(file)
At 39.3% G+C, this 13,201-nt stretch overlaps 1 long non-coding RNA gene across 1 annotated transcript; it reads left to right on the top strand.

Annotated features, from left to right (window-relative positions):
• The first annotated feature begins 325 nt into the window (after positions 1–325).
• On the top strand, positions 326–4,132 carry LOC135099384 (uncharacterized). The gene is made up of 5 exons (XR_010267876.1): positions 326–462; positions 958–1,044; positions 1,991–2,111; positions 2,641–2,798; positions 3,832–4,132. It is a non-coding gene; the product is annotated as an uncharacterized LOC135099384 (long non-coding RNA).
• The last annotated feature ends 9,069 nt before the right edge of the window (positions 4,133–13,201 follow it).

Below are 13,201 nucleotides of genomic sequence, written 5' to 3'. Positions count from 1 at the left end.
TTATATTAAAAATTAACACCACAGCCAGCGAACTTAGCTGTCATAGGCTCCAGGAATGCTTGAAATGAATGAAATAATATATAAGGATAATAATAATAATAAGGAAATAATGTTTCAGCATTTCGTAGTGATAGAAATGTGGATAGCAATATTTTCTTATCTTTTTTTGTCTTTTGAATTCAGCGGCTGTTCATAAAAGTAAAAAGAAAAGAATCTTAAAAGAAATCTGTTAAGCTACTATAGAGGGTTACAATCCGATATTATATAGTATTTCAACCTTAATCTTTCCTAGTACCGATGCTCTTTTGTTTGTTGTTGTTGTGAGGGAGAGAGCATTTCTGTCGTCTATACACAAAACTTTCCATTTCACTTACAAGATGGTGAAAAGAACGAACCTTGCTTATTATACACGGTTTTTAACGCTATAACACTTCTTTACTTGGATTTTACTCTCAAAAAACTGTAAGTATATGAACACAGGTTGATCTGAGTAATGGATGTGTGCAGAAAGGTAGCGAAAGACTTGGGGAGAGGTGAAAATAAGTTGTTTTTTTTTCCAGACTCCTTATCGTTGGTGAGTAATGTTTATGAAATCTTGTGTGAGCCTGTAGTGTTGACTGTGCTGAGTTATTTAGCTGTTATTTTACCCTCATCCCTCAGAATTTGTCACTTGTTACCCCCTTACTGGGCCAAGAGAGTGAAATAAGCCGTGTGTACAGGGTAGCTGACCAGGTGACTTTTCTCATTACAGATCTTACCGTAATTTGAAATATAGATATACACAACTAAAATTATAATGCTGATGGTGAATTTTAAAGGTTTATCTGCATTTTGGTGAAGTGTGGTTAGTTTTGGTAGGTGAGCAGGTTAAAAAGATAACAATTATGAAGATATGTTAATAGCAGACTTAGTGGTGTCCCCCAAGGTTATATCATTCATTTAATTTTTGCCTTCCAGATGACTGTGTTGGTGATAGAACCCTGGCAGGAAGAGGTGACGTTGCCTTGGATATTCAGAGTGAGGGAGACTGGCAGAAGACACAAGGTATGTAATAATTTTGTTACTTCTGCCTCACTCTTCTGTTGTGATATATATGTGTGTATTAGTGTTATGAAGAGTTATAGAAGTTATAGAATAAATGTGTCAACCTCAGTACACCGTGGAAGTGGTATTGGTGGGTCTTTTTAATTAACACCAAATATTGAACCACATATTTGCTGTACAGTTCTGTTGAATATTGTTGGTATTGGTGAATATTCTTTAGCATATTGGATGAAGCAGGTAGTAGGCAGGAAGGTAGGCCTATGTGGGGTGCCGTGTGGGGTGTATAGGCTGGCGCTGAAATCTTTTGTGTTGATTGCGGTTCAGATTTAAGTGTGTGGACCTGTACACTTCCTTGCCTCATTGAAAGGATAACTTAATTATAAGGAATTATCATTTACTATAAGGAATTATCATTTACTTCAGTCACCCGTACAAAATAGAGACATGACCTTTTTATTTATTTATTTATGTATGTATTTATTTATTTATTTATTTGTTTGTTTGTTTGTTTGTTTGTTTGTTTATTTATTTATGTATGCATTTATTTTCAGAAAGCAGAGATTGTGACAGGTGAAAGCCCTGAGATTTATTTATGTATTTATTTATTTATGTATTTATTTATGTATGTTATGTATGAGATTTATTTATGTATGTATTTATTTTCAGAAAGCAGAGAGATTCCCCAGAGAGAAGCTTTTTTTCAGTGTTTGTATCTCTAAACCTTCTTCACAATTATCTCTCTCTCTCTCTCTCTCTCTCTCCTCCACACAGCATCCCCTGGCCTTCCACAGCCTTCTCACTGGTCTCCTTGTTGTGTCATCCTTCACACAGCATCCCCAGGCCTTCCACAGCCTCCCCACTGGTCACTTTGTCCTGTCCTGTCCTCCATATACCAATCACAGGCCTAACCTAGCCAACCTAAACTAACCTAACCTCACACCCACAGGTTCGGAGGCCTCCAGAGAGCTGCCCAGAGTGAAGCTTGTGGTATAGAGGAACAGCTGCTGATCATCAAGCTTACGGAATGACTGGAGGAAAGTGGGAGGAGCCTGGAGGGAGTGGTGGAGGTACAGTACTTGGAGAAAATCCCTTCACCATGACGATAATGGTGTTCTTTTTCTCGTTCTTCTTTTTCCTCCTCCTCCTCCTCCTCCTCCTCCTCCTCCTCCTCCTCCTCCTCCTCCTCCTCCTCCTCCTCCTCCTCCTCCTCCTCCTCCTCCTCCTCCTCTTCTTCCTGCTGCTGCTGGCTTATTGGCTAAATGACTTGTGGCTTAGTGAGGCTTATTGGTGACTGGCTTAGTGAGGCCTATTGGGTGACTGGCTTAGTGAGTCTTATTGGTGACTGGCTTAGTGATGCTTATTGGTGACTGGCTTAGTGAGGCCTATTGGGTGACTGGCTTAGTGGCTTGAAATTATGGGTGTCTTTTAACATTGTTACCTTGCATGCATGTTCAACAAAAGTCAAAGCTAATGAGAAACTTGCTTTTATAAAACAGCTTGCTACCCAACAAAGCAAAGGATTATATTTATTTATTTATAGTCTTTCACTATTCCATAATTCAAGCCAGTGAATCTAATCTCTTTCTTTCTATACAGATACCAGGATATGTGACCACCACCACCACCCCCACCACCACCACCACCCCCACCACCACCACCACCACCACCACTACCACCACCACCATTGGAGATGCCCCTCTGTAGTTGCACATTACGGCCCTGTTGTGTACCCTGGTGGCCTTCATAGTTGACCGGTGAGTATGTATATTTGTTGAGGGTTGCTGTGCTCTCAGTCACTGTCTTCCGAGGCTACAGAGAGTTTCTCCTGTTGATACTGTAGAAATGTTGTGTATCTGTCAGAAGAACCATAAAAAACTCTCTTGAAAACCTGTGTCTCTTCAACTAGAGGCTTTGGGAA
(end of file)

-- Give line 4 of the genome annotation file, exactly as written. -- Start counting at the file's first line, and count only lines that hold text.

• On the top strand, positions 326–4,132 carry LOC135099384 (uncharacterized). The gene is made up of 5 exons (XR_010267876.1): positions 326–462; positions 958–1,044; positions 1,991–2,111; positions 2,641–2,798; positions 3,832–4,132. It is a non-coding gene; the product is annotated as an uncharacterized LOC135099384 (long non-coding RNA).